By AUBRIE GEORGE
The township has abandoned an effort to privatize and regionalize trash collection after ruling out participation in the Municipal Regional Residential Trash Services program (MRRTS) as a cost-saving measure.
Earlier this year, the township had planned to become the lead municipality in a joint purchasing program that would allow trash collection in 16 municipalities to be overseen by central management and would implement the use of updated equipment to allow more efficient collection.
The township had planned to phase-in the program district-by-district, with the first district beginning in March 2011.
Last week, however, Township Manager Tom Czerniecki said the lowest responsible bid for the first phase of the project came in at $985,000 with a contract administrator cost of $174,000, bringing the total cost to roll out the program to about $1.15 million.
Several factors — including the loss of a state Department of Community Affairs grant that would have funded some of the implementation, as well as two municipalities dropping out of the program — meant the township would have to add $468,000 into the budget to start the program.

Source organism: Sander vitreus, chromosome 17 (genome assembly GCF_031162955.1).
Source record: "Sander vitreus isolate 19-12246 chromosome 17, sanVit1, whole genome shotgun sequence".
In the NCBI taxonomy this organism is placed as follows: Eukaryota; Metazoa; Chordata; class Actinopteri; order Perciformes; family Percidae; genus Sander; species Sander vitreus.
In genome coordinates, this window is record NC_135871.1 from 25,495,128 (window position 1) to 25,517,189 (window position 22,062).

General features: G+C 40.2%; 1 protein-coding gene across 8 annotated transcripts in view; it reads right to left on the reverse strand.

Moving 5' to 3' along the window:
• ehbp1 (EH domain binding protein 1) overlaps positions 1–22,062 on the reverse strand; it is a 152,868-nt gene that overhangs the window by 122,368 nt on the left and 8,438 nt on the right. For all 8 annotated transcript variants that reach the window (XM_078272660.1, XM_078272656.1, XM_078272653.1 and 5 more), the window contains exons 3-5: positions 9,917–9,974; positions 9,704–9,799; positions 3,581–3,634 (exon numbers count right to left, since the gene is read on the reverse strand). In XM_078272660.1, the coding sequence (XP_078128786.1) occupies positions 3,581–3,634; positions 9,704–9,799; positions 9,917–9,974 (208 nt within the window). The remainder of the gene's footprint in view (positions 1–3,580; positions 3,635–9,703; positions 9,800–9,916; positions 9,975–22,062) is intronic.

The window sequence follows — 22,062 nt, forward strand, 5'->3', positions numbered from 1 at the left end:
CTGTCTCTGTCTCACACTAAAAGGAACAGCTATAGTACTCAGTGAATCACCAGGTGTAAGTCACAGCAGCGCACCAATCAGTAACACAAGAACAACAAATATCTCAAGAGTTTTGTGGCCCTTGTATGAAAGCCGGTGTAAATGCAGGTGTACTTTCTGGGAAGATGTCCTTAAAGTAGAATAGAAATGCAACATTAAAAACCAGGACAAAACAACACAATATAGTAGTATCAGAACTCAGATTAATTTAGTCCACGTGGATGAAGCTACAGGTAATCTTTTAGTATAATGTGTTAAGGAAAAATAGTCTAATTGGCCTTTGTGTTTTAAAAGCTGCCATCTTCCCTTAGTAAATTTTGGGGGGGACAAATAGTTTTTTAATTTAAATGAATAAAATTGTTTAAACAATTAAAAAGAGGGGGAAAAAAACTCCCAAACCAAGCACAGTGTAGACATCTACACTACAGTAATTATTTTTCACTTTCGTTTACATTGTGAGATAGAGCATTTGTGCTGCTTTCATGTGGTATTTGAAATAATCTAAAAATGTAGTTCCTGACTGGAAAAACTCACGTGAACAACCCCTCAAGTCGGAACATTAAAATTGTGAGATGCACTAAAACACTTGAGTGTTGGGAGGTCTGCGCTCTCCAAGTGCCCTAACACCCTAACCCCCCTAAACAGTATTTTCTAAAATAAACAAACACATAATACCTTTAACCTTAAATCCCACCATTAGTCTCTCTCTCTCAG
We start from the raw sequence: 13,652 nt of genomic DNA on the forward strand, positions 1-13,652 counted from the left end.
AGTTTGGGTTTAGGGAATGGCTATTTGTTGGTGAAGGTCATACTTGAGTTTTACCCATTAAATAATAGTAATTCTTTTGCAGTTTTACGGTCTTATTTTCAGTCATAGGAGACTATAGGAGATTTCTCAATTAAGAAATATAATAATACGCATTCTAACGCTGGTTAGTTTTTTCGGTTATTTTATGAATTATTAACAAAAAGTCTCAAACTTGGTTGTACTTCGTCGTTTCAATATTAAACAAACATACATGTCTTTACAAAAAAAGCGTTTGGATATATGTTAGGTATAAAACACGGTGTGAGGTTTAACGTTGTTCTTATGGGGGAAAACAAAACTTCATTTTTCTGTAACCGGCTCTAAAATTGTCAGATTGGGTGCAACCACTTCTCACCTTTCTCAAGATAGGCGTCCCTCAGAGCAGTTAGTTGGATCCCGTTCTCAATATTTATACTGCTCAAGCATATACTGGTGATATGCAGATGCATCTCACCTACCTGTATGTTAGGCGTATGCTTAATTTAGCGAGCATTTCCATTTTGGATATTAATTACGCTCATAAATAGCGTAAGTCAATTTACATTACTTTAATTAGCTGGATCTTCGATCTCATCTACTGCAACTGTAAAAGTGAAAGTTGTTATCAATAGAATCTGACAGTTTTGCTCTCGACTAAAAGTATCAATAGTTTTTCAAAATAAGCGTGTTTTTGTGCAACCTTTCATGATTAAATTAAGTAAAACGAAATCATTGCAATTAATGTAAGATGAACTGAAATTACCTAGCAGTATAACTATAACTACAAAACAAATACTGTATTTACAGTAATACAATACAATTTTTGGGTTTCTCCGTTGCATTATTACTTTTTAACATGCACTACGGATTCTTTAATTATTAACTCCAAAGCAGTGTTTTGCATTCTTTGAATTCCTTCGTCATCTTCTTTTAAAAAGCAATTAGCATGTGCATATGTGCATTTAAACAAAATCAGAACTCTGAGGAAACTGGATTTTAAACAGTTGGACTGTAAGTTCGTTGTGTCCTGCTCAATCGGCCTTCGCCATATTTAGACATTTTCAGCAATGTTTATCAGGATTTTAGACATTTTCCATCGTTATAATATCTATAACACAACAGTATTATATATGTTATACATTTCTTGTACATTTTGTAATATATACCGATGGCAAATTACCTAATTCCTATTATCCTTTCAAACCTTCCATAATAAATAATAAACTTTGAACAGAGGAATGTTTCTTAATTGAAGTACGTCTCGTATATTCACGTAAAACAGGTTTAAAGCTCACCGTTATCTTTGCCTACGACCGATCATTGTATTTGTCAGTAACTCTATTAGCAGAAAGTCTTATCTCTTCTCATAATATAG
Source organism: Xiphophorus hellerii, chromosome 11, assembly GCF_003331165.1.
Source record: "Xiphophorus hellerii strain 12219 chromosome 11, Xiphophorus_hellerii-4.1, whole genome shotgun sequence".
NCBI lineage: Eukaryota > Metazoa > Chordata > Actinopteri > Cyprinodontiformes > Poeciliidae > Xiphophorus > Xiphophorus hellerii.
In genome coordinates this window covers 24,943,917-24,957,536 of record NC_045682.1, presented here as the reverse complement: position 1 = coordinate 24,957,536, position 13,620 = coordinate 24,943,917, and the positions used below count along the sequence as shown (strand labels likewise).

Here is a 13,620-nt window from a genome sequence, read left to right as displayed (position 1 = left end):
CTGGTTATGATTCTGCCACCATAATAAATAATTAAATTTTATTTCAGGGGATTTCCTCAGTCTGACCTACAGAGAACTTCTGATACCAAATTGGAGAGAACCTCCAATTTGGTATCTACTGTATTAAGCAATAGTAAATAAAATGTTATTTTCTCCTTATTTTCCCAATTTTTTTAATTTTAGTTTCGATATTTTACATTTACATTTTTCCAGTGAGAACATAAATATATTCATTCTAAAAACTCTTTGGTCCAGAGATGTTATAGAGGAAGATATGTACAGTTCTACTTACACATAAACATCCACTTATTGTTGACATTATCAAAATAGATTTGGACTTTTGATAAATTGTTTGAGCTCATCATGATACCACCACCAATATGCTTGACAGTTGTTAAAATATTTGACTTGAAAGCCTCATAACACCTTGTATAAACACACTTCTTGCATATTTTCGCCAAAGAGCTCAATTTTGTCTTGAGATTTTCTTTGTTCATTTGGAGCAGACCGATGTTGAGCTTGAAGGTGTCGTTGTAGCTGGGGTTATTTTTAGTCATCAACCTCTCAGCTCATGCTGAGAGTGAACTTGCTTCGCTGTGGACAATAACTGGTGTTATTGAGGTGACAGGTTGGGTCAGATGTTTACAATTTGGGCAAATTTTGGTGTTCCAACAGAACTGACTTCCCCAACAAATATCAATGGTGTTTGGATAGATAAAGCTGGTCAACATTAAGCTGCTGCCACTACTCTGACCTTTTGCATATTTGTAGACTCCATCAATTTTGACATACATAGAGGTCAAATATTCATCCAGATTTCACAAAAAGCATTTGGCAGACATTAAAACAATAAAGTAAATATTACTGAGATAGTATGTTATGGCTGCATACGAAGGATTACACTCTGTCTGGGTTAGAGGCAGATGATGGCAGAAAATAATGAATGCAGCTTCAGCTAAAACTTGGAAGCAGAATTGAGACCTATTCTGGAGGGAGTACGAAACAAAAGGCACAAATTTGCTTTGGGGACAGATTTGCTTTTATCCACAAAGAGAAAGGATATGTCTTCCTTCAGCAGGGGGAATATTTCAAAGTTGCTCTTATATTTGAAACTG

Czerniecki proposed that the township instead invest in four new trash collection trucks to replace current, 10-year-old trucks. The new trucks would have high-density compactors that would allow them to collect double the tonnage the current trucks can collect.
The new trucks would also be built more durably, and the township would rework the collection schedule to allow the trucks to travel to the landfill in Mansfield, eliminating the $394,000 cost per year to use a transfer station.
Czerniecki said the proposed alternative would result in a net savings of $150,000 per year.
Council agreed and passed a resolution rejecting all bids for the MRRTS program.
To fund the purchase of three of the trucks, Council introduced a measure to amend a 2007 bond ordinance that had money left over from roadwork that was funded by grants and dam repairs that did not need to be completed.
Leftover funds from the township’s solar project, which Czerniecki said came in under budget, will most likely be available to fund a fourth truck.
Council discussed leasing the current trucks out to smaller municipalities, which would create revenue for the township.
Members also discussed the possibility of selling ad space on the new trucks, also to generate revenue. Czerniecki said officials would work on creating a business model regarding Council’s ideas. Council is scheduled to meet again on Dec. 21 at 6:30 p.m.